Here's a list of 10 ways to support someone with bipolar:
Get informed. Do some reading and gain knowledge about what it is the person is trying to cope with and how they have to learn to live with bipolar. A lot of myths and misunderstandings can quickly be dispelled this way and you're bound to gain additional insights. It's often the case that people with bipolar are well informed about their condition, but don't assume this. You may find big gaps in knowledge and the person may even carry some of the stereotypes with them. Your role is to help dispel the myths and replace them with facts and affirming statements about their potential.
Bipolar is characterized by episodes of illness. Get to know what this means and what it means for the person. Work with them to devise plans you are both comfortable with in the event of episodes occurring.
Get used to observing patterns of speech and behavior that could indicate a shift in mood. The person is entitled to off days, moments of irritation, laughter and so on just as you are. More consistent issues like disrupted sleep, increased anger, grand ideas, low moods and dietary changes might indicate the start of an episode.
Try not to be judgmental or assume what you are seeing is within the gift of the person to modify or prevent.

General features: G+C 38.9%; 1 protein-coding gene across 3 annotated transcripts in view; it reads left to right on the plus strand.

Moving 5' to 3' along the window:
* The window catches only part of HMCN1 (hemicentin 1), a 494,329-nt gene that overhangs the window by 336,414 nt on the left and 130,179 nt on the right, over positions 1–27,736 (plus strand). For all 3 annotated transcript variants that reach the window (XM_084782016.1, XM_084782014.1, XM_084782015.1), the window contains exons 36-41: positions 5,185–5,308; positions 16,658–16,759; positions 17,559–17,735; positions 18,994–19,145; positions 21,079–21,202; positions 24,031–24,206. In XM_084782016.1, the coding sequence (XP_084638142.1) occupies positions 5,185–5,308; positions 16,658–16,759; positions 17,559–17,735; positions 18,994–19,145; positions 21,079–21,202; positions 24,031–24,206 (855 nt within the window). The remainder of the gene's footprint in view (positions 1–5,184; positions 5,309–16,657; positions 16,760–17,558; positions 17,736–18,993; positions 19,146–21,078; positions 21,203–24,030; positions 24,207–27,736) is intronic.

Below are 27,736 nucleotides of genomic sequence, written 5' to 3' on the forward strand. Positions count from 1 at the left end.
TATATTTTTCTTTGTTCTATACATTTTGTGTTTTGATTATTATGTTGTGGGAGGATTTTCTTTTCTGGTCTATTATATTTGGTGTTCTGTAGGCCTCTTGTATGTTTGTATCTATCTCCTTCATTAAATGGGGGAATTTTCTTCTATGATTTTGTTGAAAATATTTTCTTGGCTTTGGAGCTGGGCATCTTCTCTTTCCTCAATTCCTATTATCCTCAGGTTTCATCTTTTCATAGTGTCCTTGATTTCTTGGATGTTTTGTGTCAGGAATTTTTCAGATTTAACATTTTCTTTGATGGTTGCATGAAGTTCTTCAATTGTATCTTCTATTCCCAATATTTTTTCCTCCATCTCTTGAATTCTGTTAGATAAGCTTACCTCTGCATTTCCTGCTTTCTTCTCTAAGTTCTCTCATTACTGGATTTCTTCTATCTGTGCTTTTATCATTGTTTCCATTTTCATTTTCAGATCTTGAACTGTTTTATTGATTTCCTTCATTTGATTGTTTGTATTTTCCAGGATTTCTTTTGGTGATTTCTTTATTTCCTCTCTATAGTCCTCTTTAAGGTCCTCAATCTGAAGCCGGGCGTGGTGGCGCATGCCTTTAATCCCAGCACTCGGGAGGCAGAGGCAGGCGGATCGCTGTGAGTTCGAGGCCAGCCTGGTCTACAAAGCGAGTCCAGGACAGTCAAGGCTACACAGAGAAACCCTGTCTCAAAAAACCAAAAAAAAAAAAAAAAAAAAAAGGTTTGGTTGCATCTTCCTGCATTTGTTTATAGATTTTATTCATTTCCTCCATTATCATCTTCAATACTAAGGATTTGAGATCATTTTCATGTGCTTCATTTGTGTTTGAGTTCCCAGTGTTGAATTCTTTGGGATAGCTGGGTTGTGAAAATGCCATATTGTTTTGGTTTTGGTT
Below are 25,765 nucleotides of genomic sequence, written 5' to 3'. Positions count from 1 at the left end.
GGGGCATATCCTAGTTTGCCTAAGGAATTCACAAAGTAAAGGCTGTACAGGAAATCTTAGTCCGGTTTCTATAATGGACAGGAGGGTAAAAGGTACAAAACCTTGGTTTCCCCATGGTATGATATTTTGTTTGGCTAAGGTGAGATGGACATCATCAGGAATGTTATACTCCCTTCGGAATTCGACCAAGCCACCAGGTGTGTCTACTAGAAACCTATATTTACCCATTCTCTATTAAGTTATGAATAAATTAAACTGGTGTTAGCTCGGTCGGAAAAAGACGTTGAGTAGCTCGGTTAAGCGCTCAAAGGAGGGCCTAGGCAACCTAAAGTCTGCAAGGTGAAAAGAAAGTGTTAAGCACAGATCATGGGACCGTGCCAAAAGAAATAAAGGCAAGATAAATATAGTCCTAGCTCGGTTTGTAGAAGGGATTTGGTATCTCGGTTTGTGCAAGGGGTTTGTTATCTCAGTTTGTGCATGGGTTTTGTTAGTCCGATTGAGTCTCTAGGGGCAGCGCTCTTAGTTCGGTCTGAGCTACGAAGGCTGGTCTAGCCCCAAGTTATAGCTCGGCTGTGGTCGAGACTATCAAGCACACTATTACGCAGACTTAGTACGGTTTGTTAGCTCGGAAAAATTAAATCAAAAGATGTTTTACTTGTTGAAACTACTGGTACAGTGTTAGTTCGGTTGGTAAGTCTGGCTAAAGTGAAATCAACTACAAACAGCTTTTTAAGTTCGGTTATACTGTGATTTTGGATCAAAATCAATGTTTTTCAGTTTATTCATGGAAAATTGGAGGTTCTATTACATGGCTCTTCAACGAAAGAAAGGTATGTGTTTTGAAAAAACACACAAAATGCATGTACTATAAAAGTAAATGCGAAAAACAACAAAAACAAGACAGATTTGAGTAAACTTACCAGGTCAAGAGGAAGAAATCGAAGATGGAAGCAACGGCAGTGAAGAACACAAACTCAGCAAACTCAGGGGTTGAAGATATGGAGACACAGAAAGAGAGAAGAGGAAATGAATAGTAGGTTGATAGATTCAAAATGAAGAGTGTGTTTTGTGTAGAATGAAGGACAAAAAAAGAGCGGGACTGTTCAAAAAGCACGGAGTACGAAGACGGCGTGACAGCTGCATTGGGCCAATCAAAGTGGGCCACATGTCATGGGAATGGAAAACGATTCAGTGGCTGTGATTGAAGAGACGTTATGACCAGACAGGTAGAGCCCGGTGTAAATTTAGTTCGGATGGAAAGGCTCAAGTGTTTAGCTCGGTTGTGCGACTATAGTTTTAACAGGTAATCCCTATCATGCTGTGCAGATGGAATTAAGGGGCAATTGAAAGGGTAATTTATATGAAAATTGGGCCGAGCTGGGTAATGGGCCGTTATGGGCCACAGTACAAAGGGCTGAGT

Allow space and don't make too many demands. Stress is like a red flag to many people with bipolar. You can't wrap them in cotton wool, and they wouldn't thank you for trying, but if you see things are getting on top of the person think about ways you can help out to relieve the pressure.
Offer lifts, make appointments, walk the dog, do some shopping.
If they need to go to hospital, visit them.
Certain behaviors are destructive or may indicate the start of an episode of illness. Don't support them. Some examples are drinking alcohol, gambling, spending or donating lots of money.
Don't be confrontational. Better to walk away than to escalate a situation you won't be able to manage.
Don't be afraid to call the doctor or the emergency services if you have real concerns about the health and well-being of the person. Always treat threats to commit suicide very seriously.
Of course there are many more things you might add to the list but some of the key features I've tried to illustrate are observation, tolerance, cooperation and collaboration.
Published On: August 18, 2009
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